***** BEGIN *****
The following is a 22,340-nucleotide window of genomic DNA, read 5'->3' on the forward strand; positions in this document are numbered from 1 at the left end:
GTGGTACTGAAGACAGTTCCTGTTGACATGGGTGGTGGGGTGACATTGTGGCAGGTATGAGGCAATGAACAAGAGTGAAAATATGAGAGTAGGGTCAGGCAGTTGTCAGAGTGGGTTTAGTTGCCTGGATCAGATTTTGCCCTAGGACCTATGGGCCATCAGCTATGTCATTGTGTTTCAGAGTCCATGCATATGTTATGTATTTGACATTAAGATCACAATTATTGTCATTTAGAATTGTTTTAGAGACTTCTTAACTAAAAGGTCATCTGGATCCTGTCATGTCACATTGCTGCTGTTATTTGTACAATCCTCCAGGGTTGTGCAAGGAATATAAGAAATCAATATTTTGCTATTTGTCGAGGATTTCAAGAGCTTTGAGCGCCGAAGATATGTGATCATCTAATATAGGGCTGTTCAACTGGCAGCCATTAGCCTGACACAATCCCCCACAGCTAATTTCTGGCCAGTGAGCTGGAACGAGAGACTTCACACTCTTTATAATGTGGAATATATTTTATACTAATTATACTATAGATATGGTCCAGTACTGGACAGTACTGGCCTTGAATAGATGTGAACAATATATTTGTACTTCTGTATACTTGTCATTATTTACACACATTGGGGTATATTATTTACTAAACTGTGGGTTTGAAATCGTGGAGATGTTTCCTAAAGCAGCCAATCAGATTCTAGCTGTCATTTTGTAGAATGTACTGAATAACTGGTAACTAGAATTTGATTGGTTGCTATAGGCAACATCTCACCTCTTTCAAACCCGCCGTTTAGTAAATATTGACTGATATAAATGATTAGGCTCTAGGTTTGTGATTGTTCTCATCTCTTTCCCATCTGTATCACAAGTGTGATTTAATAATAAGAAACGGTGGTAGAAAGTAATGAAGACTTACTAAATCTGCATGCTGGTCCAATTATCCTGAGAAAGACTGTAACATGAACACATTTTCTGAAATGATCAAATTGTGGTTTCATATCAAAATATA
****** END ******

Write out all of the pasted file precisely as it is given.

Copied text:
The following is a 22,340-nucleotide window of genomic DNA, read 5'->3' on the forward strand; positions in this document are numbered from 1 at the left end:
GTGGTACTGAAGACAGTTCCTGTTGACATGGGTGGTGGGGTGACATTGTGGCAGGTATGAGGCAATGAACAAGAGTGAAAATATGAGAGTAGGGTCAGGCAGTTGTCAGAGTGGGTTTAGTTGCCTGGATCAGATTTTGCCCTAGGACCTATGGGCCATCAGCTATGTCATTGTGTTTCAGAGTCCATGCATATGTTATGTATTTGACATTAAGATCACAATTATTGTCATTTAGAATTGTTTTAGAGACTTCTTAACTAAAAGGTCATCTGGATCCTGTCATGTCACATTGCTGCTGTTATTTGTACAATCCTCCAGGGTTGTGCAAGGAATATAAGAAATCAATATTTTGCTATTTGTCGAGGATTTCAAGAGCTTTGAGCGCCGAAGATATGTGATCATCTAATATAGGGCTGTTCAACTGGCAGCCATTAGCCTGACACAATCCCCCACAGCTAATTTCTGGCCAGTGAGCTGGAACGAGAGACTTCACACTCTTTATAATGTGGAATATATTTTATACTAATTATACTATAGATATGGTCCAGTACTGGACAGTACTGGCCTTGAATAGATGTGAACAATATATTTGTACTTCTGTATACTTGTCATTATTTACACACATTGGGGTATATTATTTACTAAACTGTGGGTTTGAAATCGTGGAGATGTTTCCTAAAGCAGCCAATCAGATTCTAGCTGTCATTTTGTAGAATGTACTGAATAACTGGTAACTAGAATTTGATTGGTTGCTATAGGCAACATCTCACCTCTTTCAAACCCGCCGTTTAGTAAATATTGACTGATATAAATGATTAGGCTCTAGGTTTGTGATTGTTCTCATCTCTTTCCCATCTGTATCACAAGTGTGATTTAATAATAAGAAACGGTGGTAGAAAGTAATGAAGACTTACTAAATCTGCATGCTGGTCCAATTATCCTGAGAAAGACTGTAACATGAACACATTTTCTGAAATGATCAAATTGTGGTTTCATATCAAAATATA